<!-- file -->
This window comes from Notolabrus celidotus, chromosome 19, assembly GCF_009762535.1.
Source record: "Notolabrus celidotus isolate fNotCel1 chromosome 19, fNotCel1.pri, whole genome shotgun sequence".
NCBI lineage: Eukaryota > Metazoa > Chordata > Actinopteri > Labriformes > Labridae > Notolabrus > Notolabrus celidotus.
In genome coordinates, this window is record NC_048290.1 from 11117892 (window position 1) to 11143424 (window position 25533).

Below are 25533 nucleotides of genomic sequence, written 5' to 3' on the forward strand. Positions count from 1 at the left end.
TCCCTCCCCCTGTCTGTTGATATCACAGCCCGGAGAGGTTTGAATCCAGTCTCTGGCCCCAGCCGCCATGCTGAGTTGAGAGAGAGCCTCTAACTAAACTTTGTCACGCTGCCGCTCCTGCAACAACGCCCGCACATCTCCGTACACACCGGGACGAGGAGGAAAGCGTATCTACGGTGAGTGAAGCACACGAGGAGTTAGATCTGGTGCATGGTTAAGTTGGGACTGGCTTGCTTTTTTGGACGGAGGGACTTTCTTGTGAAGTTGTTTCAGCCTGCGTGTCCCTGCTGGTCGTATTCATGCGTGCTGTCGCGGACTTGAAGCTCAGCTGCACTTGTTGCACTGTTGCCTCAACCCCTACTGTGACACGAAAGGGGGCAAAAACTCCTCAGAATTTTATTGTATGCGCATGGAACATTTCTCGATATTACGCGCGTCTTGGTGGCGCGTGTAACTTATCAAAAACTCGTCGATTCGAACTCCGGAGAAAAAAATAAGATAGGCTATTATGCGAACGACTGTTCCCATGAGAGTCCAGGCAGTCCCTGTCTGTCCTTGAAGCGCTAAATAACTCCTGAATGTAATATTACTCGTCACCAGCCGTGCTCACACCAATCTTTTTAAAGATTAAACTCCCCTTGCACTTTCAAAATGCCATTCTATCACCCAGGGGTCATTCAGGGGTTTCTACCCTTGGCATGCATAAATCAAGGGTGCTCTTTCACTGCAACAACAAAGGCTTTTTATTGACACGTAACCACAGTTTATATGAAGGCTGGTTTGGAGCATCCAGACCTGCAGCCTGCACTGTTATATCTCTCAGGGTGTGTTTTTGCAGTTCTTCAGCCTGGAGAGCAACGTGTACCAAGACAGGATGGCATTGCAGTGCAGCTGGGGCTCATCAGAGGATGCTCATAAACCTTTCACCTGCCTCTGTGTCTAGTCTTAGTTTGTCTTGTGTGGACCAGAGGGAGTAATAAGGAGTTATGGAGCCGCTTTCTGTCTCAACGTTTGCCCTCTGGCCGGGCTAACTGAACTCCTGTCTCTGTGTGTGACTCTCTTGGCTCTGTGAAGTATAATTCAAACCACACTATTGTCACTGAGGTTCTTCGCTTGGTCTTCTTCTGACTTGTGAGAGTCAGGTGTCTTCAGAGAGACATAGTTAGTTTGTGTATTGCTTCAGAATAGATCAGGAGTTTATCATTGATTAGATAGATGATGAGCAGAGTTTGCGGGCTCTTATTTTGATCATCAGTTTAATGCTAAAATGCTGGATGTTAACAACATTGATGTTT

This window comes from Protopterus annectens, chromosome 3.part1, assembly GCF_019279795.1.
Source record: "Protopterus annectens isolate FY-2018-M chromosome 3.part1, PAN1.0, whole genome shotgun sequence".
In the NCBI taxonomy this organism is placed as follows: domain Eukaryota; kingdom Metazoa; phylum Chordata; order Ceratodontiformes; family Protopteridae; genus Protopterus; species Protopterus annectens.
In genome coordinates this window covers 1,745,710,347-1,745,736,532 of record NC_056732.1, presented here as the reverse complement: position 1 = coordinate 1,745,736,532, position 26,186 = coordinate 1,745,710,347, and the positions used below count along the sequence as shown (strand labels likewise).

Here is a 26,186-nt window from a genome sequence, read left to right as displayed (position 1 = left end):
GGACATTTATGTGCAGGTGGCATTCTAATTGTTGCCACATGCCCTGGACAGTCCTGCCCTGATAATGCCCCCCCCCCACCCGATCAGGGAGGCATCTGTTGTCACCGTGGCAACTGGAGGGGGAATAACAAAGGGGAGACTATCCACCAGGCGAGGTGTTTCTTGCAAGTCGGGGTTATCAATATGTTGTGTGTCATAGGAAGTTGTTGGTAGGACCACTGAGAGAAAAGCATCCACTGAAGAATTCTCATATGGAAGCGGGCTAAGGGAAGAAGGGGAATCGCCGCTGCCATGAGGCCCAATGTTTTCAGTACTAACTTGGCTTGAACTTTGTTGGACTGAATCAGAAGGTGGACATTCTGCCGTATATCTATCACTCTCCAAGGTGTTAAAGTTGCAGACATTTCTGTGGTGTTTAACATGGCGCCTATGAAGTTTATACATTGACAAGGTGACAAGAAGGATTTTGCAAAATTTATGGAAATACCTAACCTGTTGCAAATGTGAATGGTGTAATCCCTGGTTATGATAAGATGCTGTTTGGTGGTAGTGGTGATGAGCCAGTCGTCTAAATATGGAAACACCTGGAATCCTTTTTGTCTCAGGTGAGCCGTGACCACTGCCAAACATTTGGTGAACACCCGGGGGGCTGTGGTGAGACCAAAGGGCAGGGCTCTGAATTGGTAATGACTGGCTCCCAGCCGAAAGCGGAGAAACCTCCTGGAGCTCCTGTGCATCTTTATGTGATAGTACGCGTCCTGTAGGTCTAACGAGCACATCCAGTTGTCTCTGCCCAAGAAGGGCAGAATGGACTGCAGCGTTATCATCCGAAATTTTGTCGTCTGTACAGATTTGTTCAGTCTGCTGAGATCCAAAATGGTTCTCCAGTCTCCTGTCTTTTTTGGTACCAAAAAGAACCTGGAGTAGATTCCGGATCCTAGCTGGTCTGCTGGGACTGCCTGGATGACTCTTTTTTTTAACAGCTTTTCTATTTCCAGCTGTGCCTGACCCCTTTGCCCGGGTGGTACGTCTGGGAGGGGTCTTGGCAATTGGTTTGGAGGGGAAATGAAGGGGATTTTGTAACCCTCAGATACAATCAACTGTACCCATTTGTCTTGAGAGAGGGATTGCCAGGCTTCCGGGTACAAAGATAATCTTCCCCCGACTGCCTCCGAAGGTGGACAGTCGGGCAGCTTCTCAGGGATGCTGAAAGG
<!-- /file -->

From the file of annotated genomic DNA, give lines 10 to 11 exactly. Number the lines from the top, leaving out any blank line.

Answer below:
In genome coordinates this window covers 1,745,710,347-1,745,736,532 of record NC_056732.1, presented here as the reverse complement: position 1 = coordinate 1,745,736,532, position 26,186 = coordinate 1,745,710,347, and the positions used below count along the sequence as shown (strand labels likewise).

Here is a 26,186-nt window from a genome sequence, read left to right as displayed (position 1 = left end):